The Role of the Counter-Colonial Novel in the 21st Century
This paper will explore the representation of indigeneity in millennial historical novels, with a particular focus on the work of Australian novelists, Peter Carey and Kim Scott. In an Australian context, novels that may be considered aspirationally post-colonial have shifted away from earlier expressions of romanticized authenticity and expository identity politics, although the production of these modes is still very active in an increasingly conservative Australian political context. Increasingly, literary historical fiction is looking to the polemical opportunities of historiographic metafiction and textual mimicry as a way of evoking a disjunctive sense of lost pasts. This paper will reflect on the contemporary forms ‘deployed’ by post-colonial writers in order to speak back to the hegemonic colonial culture and the way in which these writers play with the oppressive legacies enshrined in the language of the colonial archive.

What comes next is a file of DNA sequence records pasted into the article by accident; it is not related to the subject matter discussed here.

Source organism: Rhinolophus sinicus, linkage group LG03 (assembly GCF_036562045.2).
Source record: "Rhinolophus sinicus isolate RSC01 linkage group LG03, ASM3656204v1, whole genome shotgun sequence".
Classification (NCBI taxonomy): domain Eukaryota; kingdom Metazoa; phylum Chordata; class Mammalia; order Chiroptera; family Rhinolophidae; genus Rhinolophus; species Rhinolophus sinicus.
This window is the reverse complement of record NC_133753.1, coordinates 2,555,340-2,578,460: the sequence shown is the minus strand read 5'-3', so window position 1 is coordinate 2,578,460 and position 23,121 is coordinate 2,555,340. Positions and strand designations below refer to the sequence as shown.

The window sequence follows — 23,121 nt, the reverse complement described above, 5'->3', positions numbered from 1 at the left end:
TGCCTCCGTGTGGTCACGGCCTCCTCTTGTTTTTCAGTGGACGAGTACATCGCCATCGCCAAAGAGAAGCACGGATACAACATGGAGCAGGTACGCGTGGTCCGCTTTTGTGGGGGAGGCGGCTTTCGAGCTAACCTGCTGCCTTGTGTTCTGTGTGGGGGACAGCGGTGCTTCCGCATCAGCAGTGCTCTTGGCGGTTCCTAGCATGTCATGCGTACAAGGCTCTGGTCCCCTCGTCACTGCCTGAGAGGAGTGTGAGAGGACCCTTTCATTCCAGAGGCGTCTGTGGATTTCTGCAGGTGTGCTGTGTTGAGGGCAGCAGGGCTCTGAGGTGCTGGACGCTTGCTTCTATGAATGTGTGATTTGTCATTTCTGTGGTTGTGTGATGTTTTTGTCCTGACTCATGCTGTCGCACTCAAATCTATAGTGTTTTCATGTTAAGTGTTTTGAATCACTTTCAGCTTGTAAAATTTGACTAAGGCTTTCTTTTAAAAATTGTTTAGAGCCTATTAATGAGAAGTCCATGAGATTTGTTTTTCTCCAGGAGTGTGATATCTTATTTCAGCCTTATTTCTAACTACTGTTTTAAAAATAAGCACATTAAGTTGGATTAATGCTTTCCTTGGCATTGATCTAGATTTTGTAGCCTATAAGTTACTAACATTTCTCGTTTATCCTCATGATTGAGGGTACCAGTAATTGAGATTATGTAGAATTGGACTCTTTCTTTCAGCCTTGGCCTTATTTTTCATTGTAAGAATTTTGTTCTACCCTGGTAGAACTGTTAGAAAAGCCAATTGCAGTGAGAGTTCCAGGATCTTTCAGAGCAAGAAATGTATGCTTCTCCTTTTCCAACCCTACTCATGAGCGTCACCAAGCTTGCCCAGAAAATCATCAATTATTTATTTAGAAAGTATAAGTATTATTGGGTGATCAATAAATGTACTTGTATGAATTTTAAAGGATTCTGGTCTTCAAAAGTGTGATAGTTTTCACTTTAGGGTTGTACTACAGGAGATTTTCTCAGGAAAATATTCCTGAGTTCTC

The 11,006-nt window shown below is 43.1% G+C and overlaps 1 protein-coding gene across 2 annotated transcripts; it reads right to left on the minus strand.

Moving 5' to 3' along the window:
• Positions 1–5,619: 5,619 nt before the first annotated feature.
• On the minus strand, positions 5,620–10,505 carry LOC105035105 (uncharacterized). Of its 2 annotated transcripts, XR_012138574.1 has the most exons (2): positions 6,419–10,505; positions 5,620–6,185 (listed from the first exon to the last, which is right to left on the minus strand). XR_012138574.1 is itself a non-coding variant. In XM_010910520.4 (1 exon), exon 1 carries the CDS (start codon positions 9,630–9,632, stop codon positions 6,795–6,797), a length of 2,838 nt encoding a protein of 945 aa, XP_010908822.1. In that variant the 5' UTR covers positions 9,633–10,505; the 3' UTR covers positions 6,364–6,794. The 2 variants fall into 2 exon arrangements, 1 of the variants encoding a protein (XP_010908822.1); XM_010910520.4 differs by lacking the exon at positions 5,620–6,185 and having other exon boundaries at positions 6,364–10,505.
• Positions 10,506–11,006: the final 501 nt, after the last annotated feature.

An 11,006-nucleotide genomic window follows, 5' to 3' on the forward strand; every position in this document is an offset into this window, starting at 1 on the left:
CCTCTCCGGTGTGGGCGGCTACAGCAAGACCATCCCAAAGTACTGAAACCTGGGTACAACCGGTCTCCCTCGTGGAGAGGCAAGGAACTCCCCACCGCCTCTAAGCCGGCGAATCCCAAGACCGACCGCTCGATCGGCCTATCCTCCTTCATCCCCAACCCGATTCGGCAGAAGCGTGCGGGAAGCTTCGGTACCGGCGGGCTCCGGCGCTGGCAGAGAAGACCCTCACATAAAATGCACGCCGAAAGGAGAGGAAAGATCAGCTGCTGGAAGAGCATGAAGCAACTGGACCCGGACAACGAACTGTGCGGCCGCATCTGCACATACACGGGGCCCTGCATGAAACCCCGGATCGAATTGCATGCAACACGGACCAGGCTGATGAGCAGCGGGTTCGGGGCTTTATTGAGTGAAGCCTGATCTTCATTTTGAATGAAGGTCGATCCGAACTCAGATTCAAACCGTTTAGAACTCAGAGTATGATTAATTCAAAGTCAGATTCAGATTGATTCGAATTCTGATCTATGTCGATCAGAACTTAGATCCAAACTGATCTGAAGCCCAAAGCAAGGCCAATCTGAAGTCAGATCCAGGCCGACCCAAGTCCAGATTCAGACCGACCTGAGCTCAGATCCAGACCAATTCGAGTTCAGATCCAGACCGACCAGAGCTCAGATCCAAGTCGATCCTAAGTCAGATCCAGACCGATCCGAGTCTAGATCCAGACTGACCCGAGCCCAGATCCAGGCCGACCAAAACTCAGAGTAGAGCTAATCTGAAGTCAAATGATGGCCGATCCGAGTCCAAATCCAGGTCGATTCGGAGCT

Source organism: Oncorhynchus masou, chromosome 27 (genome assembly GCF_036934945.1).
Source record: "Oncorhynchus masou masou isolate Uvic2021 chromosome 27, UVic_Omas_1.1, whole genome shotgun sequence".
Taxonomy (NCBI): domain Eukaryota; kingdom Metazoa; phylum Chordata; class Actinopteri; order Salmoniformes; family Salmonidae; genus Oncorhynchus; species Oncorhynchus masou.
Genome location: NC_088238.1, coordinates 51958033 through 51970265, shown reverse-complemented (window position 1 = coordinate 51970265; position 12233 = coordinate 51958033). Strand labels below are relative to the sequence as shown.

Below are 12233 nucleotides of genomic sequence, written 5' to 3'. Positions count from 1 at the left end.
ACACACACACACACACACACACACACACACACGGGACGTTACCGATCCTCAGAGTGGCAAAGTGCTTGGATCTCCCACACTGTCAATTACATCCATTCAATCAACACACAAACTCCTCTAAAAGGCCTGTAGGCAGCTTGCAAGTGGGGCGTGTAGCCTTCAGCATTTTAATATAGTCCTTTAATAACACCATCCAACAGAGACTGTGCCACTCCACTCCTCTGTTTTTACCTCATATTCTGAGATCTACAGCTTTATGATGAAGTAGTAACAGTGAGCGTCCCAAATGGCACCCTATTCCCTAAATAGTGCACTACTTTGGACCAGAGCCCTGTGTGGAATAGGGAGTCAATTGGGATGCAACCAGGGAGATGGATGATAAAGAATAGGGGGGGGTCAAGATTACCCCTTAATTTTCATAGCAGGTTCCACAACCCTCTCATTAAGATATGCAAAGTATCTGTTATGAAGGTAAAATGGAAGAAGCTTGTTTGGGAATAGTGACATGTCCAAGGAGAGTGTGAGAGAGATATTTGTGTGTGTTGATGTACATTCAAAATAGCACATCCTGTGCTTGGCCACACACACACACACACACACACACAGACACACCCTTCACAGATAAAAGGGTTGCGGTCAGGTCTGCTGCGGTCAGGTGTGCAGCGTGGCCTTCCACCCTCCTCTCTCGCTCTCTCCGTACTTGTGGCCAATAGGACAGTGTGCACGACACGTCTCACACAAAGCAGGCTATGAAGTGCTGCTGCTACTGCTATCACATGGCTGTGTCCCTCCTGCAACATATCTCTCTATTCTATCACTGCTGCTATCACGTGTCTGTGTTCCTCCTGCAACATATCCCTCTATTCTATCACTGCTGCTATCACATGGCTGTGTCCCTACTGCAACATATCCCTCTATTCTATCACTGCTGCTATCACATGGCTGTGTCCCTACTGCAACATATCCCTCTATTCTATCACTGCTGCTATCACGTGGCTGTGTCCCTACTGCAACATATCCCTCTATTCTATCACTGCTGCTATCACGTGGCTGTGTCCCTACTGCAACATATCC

Amanda Johnson (Australia)
Department of English with Cultural Studies.
The University of Melbourne
(30 min. Conference Paper, English)